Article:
I’m a PIG! At least that what my friend and co-worker Yanan tells me, and who knows the Chinese zodiac better than a person born and raised in China? It’s a lucky sign/animal Yanan tells me, but being called a pig certainly doesn’t have the best ring to it. However, I must confess I have been known to be a little piggish when it comes to food LOL! Today’s Crispy Wontons are inspired by Yanan and the upcoming Chinese New Year on February 12th.
Yanan can make the best pork dumplings and steamed buns and has been my inspiration and guidance for this post. She is always willing to teach, lend a helping hand, and has a huge heart. I can say with some honesty that my wonton making has improved with her recommendations and practice from making this post. However, it will be some time, if ever, that I can proclaim to be a pro at Chinese cooking. I will at least say it is fun to practice!
Yanan and her family immigrated from China to Quebec, Canada in 1999. They had to learn French in a French-speaking province, find employment and make their way through endless challenges in a new country. Yanan was a teacher in China and already knew technical English, but learning Americanized English was a thing of its own. The slang, profanity and innuendoes still took some learning. The tones in the Chinese language are very prevalent when she is speaking English today. They provide a level of entertainment because her tone can change with each word, leaving you to wonder if she is being passionate, angry, or simply excited about something.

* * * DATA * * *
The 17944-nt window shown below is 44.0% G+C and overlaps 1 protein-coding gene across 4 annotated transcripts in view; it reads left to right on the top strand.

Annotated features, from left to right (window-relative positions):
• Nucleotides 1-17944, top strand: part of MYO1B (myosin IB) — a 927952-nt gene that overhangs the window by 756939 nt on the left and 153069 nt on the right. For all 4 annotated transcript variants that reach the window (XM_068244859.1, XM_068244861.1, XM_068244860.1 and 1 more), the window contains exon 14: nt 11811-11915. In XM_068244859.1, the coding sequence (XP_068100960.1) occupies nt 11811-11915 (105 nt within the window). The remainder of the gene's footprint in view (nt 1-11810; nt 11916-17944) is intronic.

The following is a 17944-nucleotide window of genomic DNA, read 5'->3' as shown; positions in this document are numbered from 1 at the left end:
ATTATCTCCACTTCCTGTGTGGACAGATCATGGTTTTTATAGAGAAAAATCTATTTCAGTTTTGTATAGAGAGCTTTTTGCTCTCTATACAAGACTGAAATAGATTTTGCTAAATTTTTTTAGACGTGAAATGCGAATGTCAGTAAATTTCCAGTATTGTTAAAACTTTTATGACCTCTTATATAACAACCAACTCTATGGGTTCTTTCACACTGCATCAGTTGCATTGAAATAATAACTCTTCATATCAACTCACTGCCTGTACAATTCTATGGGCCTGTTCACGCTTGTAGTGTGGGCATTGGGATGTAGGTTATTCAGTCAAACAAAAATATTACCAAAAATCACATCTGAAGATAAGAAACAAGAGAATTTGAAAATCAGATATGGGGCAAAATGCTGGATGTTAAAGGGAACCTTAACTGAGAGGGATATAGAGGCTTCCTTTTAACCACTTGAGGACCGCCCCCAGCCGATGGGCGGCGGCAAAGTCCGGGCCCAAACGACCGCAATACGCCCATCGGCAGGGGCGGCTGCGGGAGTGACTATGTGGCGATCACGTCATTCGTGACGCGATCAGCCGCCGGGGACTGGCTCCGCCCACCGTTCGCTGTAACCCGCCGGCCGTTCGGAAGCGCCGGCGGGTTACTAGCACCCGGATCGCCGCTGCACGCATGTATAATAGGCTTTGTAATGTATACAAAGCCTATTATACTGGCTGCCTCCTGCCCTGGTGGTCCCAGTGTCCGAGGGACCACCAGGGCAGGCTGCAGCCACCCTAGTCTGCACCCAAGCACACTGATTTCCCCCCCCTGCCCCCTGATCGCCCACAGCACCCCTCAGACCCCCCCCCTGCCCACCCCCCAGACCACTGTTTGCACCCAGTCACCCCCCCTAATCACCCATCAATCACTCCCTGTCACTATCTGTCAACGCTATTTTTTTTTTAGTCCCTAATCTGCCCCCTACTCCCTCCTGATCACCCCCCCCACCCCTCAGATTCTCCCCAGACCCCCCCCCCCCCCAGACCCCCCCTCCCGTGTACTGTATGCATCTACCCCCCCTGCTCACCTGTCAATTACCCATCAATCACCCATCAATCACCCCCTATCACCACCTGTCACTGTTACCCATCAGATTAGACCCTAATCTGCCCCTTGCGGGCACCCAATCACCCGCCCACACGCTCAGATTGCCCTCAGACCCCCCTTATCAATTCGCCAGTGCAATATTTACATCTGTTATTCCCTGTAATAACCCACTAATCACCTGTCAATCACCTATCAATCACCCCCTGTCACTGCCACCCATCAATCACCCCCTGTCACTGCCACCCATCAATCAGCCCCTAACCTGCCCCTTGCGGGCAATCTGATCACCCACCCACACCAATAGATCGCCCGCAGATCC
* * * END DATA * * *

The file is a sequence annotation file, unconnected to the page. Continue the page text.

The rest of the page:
From Quebec, Yanan and her family moved across the country to the province of Alberta. She found employment with the Correctional Service of Canada and eventually became a co-worker of mine. She is a joy to me, and I consider myself lucky to call her a friend. Happy New Year Yanan!
Author: Compelled to Cook
- 1 pound lean ground pork
- 2 tbsp Shaoxing Chinese wine or sherry
- 2 tbsp soy sauce
- 2 tbsp cold water
- 2 tbsp finely chopped green onion
- 1 tbsp finely grated fresh ginger
- 2 tsp sugar
- 1 1/2 tsp sesame oil
- 1/2 tsp salt
- 1/4 tsp white pepper
- 1 pkg wonton wrappers
- as needed canola oil
- Line a large baking tray with parchment and fill a small bowl with cold water.
- In a medium bowl add all ingredients except wrappers and canola oil. Mix gently until well combined.
- Lay 8-10 wrappers on a flat surface. Place approximately 2 teaspoons of pork filling in the center of each wrapper. Moisten the outer edge of the wrapper with water using your fingertip. Fold the wrapper in half diagonally, pressing lightly on the edges to create a good seal. Dab both lower corners with water and bring both lower corners across and together pressing lightly to hold. It will look like a bishops hat. Place prepared wonton on the baking tray and repeat with remaining wrappers and filling. Keep the wrappers and prepared wontons covered with a clean damp kitchen towel to prevent them from drying out.
- Attach a candy/high-temperature thermometer to the side of a large pot at least 9" in diameter. Add enough canola oil to come up a minimum of 3 inches. Heat oil to 350°F.
- Carefully drop wontons into the hot oil, about 8-10 at a time depending on the size of your pot. Cook for 2 minutes per side until golden. Remove with a mesh/slotted scoop to a paper towel-lined tray. Repeat with remaining wontons, adjusting temperature as you go to maintain the 350°F.
- Serve immediately with plum sauce, sweet chili sauce or a soy dipping sauce.